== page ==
O give thanks to the Lord, for he is good; his steadfast love endures forever. Let the redeemed of the Lord say so, those he redeemed from trouble and gathered in from the lands, from the east and from the west, from the north and from the south. (Psalm 107:1-3)
JUST SAY SO!
Way back in the 1980s there was a massive anti-drug campaign in the United States that was promoted and popularized by First Lady Nancy Reagan. The catch phrase of the campaign was “Just Say No!” (Remember that?) The theory behind the campaign was the brainchild of Social Psychologist Richard I. Evans. He called it the “social inoculation model.” The idea is that young people could be taught to resist peer pressure and other social influences and could therefore make decisions to “just say no” to drugs, alcohol, cigarettes and other potentially harmful behaviors. The campaign had pretty mixed results. In fact, two studies at the time showed that students enrolled in behavior-control programs actually became MORE likely to engage in the behaviors they intended to curb!
Apparently, the power of suggestion and peer pressure is a pretty potent force!
In Psalm 107, there isn’t any talk of drugs and alcohol, but the writer employs some stories and examples to make the case that our testimony, suggestion and peer influence can be a powerful force for good as well as ill.
The song begins with a familiar psalm refrain: “O give thanks to the Lord, for he is good; his steadfast love endures forever!” (vs. 1). But then, rather than simply telling us how he thinks God is good and loving, or why he believes God is deserving of our thanks and praise, the writer challenges us to fill in those blanks:
“Let the redeemed of the Lord say so…” (vs. 2)
In other words, “What’s YOUR story?” If you have been “redeemed from trouble,” if you’ve been “gathered in” by this good and loving God…JUST SAY SO! Or as Eugene Peterson translates it:
All of you that are set free by God, tell the world! Tell how he freed you from oppression, then rounded you up from all over the place… (Psalm 107:2-3, The Message)
The psalmist shares some of the kinds of stories he’s heard. There are the wanderers—those who were lost and alone—in need of God’s presence and providence (vs. 4-9); there are the condemned sinners—who had received God’s mercy and forgiveness (vs. 10-16); there are those who had become sick because of their own bad decisions, and God was still willing and able to heal them (vs. 17-22); there were stories of everyday working people who asked for and received God’s supernatural peace and protection (vs. 23-32). The writer summarizes all of these stories by concluding that our God is a friend to the weak, the homeless, and the needy; and our God also fights against wickedness, injustice and oppression in the world (vs. 33-41). Therefore, he writes:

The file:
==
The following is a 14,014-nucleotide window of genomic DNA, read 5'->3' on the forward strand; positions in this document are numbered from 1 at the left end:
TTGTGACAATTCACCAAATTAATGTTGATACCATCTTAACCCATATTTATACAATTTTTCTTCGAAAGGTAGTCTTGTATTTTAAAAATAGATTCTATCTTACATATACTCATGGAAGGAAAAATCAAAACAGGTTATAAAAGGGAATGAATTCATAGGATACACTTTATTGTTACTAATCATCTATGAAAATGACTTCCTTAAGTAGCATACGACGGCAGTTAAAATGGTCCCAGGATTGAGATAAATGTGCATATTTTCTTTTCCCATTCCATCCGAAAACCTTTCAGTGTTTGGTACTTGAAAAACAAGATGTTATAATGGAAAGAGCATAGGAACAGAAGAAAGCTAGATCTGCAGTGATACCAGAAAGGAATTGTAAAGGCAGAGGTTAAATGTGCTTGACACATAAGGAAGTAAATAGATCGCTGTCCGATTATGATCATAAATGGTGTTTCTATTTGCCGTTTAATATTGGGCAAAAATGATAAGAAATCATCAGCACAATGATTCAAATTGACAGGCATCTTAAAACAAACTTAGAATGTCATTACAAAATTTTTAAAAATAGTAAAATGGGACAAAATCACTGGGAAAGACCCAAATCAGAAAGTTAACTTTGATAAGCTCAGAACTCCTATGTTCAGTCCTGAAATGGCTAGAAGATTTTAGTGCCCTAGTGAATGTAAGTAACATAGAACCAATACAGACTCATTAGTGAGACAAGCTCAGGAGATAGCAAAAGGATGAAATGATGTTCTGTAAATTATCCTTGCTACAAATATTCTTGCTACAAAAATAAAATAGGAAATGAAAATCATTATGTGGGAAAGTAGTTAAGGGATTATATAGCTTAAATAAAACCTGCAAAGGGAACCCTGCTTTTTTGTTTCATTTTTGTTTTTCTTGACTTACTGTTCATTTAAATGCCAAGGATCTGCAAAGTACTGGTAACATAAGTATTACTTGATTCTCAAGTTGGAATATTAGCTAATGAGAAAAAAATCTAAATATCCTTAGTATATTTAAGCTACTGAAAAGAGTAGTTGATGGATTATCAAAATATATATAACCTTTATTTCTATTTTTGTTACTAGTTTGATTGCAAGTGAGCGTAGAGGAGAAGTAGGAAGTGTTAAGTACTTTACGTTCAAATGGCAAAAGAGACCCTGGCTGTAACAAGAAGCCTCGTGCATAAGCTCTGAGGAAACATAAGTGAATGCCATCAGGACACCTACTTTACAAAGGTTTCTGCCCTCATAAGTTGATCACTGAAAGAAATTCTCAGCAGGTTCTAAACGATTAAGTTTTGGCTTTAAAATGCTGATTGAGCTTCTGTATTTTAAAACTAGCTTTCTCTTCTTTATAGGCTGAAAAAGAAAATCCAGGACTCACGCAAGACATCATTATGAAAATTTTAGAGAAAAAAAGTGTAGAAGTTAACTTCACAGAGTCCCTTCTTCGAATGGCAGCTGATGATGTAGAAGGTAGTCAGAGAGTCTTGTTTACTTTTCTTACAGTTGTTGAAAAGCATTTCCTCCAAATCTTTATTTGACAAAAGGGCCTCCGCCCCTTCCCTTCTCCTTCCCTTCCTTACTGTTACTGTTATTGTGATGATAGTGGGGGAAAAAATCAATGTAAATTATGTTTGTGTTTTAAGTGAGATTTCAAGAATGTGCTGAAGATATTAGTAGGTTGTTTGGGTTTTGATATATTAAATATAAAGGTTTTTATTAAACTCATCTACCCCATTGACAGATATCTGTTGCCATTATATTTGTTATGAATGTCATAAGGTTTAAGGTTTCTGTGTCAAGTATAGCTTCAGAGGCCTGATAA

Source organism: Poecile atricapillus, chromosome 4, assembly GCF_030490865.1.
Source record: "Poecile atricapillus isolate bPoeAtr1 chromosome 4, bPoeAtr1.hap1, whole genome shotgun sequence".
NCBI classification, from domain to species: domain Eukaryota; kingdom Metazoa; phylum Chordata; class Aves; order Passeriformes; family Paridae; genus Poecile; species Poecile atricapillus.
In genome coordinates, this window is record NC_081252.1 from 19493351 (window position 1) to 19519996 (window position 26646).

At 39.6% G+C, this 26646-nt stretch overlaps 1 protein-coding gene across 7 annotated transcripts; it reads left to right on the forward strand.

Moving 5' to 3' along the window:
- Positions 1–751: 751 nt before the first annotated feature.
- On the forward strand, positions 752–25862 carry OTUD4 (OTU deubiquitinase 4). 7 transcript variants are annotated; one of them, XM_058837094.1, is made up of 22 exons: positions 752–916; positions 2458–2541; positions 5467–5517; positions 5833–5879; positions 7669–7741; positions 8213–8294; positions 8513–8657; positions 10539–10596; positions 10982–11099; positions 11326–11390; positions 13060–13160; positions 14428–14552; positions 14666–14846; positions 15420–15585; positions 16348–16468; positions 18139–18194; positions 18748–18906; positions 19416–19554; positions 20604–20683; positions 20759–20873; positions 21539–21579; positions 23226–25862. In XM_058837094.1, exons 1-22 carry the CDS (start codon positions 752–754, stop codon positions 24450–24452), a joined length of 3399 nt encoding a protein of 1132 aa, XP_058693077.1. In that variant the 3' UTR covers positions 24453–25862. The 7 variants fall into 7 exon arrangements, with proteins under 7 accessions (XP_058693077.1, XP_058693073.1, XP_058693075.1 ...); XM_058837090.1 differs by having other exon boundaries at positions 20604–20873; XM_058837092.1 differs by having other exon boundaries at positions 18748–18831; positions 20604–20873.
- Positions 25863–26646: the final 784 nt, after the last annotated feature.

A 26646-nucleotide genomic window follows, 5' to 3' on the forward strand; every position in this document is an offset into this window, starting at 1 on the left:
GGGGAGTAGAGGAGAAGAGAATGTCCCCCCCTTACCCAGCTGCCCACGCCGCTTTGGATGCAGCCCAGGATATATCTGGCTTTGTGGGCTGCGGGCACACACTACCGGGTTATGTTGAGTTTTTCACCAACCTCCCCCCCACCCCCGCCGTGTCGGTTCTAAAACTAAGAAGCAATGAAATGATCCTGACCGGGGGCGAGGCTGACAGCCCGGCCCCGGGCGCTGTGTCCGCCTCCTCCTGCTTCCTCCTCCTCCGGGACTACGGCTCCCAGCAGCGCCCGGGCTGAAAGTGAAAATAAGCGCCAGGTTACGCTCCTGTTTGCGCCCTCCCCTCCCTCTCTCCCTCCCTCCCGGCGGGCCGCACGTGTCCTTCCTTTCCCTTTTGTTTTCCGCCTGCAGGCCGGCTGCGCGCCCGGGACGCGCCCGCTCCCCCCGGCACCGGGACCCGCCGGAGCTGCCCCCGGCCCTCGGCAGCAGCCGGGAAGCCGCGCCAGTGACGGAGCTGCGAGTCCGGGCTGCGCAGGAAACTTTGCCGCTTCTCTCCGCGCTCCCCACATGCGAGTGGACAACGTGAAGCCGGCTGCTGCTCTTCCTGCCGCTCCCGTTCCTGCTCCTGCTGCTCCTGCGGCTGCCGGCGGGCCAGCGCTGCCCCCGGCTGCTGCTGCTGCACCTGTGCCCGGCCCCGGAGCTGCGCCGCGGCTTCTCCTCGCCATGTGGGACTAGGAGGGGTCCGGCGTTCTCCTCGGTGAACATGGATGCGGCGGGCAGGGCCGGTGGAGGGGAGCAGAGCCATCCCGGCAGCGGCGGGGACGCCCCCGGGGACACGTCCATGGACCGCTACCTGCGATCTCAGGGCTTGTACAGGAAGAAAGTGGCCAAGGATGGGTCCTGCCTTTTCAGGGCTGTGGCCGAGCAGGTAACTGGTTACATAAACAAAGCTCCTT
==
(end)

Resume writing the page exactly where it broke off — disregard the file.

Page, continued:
“Let those who are wise give heed to these things, and consider the steadfast love of the Lord.” (vs. 43)
If we are wise, the psalmist suggests, then we should pay attention to what God is doing…we should consider his steadfast love…we should give Him all the thanks and praise that He is due.
But the psalmist is also suggesting we do more than just ponder God’s steadfast love and kindness—we should take every opportunity to tell other people about it so they too can “give heed,” and “consider.” If we have been redeemed, saved, delivered, healed, and comforted by God in some way, we should JUST SAY SO.
In the same ways that social and peer pressures can sometimes steer us in the wrong direction, those kinds of influences can also serve to point people to Jesus! What has he rescued you from? How has he changed your life? What has he been doing for you, or in you, or through you lately? And with whom have you shared your stories?
Peter, a first-hand disciple of Jesus, knew that God was good and loving—in fact, he had some stories to tell! He was a fearless, “just say so” follower of Jesus. Peter writes this: “In your hearts revere Christ as Lord, and always be prepared to give an answer to anyone who asks about the hope you have in him.” (1 Peter 3:15) Like the writer of Psalm 107, Peter knew it isn’t enough just to acknowledge God’s love and goodness…it is also up to us to share that good news with everyone around us. If we have that kind of hope in Christ, we should SAY SO! Jesus is our hope, and he is the only real hope for the world. Stay thirsty for him–and share the life, my friends.